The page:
For example, it was widely believed that Hughes, the infamous recluse, never left his penthouse suite in Vegas, but Magnesen found witnesses who knew Hughes, who refuted that perception. One of them, a pilot named Robert Deiro, worked for Hughes in various roles for Hughes Tool Company and at the North Las Vegas Air terminal, also a Hughes property. Deiro revealed that he sometimes flew Hughes a couple hundred miles north to a brothel called the Cottontail Ranch. Hughes had an affinity for one of the ladies. On one occasion, Deiro flew Hughes to the ranch but then, the next morning, could not locate his boss. Deiro flew home alone, only to find that Hughes had made his way back on his own. Other Hughes employees acknowledged, belatedly, that their boss had spoken of Melvin and their late night encounter on several occasions. And finally, Magnesen discovered that in 1967, Hughes had purchased an interest in 32 mining claims north of Las Vegas. Access to those claims was on the very road where Dummar found Hughes.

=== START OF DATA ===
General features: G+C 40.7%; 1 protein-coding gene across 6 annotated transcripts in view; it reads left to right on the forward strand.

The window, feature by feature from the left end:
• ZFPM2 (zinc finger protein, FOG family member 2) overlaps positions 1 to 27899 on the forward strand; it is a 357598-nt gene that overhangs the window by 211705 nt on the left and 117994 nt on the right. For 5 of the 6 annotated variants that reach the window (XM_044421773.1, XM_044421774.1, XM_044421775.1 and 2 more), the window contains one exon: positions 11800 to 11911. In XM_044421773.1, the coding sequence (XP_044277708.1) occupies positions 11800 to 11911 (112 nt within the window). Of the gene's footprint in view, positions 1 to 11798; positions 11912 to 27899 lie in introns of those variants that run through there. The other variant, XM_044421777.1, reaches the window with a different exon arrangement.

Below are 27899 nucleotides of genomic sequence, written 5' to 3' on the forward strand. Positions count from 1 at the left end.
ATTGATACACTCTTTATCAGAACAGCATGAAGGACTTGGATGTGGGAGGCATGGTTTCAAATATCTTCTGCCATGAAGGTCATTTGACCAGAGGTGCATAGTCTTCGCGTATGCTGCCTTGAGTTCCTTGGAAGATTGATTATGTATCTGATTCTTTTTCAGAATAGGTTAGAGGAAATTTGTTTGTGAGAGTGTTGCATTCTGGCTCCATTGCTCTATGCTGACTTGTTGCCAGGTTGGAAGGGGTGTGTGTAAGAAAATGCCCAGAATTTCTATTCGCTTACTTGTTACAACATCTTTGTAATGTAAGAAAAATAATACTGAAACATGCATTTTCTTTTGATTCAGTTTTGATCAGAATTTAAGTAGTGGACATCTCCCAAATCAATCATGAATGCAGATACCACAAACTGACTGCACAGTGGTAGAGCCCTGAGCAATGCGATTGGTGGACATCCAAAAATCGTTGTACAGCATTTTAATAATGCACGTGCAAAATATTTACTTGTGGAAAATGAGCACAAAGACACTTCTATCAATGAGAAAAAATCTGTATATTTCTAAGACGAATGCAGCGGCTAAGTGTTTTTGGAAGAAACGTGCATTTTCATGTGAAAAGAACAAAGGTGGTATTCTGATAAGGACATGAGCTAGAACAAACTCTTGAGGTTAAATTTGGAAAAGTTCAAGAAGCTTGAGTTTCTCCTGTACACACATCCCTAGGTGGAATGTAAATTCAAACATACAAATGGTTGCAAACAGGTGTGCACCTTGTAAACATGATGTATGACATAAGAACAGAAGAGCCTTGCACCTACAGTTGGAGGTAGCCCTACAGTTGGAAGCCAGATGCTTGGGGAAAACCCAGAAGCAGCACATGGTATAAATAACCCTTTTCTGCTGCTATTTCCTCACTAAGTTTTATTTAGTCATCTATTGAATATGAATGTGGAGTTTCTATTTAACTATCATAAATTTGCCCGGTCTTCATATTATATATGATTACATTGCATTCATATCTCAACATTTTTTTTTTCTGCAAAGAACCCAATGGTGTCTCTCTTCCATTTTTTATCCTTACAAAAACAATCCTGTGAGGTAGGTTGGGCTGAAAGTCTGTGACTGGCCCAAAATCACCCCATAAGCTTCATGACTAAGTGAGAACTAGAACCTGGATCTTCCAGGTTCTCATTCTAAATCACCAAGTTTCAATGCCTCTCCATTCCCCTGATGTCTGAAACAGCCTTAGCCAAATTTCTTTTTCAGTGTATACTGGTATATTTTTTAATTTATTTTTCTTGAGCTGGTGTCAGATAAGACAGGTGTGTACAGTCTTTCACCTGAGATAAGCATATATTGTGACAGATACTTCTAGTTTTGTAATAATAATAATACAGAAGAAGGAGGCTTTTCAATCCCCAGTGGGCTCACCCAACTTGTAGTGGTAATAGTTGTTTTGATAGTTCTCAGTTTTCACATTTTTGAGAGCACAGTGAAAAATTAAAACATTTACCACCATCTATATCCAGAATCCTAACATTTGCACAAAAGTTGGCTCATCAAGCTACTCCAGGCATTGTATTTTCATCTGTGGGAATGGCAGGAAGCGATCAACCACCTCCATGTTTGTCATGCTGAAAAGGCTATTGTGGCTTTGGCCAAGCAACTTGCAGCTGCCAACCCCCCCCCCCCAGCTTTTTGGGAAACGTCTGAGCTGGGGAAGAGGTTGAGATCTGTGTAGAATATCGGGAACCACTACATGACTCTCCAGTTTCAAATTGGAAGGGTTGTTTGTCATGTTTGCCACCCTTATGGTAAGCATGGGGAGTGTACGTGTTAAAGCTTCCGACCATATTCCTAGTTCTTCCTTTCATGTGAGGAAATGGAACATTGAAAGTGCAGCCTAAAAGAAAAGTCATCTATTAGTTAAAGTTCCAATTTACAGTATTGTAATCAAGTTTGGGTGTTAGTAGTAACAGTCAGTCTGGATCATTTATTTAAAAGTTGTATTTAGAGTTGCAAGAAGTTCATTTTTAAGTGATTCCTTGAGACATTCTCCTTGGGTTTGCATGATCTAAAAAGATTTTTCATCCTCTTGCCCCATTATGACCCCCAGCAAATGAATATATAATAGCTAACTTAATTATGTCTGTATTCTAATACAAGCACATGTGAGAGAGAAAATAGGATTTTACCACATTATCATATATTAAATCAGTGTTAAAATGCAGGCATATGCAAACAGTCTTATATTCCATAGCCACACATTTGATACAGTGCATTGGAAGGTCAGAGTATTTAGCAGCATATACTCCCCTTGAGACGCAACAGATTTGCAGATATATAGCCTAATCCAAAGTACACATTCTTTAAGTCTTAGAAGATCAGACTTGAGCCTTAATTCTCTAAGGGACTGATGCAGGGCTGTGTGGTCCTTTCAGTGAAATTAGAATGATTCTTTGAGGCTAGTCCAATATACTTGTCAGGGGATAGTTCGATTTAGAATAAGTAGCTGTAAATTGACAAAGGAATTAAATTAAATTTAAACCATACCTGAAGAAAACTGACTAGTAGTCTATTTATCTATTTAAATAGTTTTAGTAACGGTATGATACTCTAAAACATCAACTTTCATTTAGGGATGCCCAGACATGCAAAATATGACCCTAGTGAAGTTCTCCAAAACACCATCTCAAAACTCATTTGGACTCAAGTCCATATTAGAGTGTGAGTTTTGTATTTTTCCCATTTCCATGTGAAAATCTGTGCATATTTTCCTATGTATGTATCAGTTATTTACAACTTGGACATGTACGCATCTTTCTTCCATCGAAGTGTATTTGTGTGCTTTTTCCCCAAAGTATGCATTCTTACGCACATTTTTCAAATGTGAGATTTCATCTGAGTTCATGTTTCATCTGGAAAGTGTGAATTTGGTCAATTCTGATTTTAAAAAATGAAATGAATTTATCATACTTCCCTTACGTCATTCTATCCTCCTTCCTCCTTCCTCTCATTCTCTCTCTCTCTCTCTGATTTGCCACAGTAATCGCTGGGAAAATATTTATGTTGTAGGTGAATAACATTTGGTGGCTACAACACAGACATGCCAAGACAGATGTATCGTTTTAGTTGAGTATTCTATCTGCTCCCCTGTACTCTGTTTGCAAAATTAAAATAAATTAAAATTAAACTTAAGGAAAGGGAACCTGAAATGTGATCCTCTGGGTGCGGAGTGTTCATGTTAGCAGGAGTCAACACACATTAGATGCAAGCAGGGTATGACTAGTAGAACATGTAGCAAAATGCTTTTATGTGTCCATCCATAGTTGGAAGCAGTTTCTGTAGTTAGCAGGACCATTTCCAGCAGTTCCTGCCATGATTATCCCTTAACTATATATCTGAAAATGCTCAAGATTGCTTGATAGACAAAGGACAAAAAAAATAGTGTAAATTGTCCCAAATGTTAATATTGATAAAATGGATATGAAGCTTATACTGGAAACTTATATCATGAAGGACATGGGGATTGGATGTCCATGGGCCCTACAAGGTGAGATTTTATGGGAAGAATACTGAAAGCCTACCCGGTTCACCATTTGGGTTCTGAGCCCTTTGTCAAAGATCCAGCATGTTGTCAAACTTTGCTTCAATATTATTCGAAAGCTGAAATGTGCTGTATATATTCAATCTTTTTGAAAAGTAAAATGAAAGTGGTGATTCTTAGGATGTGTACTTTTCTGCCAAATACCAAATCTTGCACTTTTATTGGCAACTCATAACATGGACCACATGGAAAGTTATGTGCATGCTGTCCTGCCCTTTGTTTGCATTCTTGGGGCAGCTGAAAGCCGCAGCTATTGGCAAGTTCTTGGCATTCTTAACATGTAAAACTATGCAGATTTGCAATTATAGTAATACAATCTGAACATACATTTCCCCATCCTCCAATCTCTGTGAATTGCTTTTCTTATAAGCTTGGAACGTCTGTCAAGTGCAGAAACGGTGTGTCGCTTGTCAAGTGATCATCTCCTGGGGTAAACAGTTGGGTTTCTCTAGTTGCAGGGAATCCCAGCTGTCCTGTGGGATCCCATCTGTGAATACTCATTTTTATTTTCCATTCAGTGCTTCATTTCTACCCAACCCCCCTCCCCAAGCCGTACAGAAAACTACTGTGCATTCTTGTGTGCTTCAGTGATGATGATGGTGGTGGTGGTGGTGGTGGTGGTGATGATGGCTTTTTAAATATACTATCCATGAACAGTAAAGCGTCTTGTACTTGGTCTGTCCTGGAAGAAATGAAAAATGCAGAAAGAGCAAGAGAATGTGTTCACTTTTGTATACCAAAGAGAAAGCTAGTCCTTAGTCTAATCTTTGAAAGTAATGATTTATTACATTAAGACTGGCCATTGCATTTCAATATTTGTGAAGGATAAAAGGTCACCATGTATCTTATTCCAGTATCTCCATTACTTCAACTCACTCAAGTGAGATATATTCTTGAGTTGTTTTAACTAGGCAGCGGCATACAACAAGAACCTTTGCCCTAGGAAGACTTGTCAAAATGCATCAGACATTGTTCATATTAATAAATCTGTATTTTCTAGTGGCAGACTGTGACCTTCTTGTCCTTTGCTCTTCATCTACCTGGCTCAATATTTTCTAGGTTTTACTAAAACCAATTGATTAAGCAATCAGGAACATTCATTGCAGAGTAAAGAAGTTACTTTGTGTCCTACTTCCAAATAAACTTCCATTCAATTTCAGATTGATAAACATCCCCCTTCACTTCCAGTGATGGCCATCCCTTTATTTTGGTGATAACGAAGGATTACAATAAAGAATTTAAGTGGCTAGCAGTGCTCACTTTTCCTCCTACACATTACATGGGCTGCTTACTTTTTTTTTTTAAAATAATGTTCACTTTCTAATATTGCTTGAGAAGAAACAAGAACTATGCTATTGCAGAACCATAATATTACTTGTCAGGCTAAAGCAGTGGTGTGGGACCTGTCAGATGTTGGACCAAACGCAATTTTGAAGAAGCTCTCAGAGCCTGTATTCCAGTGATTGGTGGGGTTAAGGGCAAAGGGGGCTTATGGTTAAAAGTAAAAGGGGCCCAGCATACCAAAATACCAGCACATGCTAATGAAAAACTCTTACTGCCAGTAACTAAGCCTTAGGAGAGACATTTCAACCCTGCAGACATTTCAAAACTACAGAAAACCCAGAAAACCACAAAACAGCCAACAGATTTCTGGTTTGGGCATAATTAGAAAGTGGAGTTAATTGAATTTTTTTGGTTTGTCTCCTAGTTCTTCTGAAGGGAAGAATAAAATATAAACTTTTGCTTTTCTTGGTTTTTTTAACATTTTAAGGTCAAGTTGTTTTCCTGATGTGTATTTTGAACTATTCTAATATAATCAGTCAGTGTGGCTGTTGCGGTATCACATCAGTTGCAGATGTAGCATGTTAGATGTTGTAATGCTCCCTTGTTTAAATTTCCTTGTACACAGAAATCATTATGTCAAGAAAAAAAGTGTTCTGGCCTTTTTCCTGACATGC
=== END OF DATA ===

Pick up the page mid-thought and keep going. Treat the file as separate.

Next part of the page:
Magnesen and Dummar took the book on tour in 2005 and many readers who had once doubted Melvin’s strange tale changed their minds. It was a comfort to Dummar, though after so many years of ridicule and abuse, partial vindication was bittersweet. Almost three decades had passed since the “Mormon Will” became a topic of debate. In the years that followed, the story followed him everywhere. He couldn’t get a job, he was deemed unreliable, a liar, and even many of his friends in the Mormon Church turned their backs on him.
A year after the book was published, Dummar filed a federal lawsuit, naming William Lummis, the primary beneficiary of the Hughes estate, and Frank Gay, the former chief operating officer of a number of Hughes entities, as defendants. Dummar claimed a conspiracy to defraud him of the $156 million he was entitled to, had the will been validated.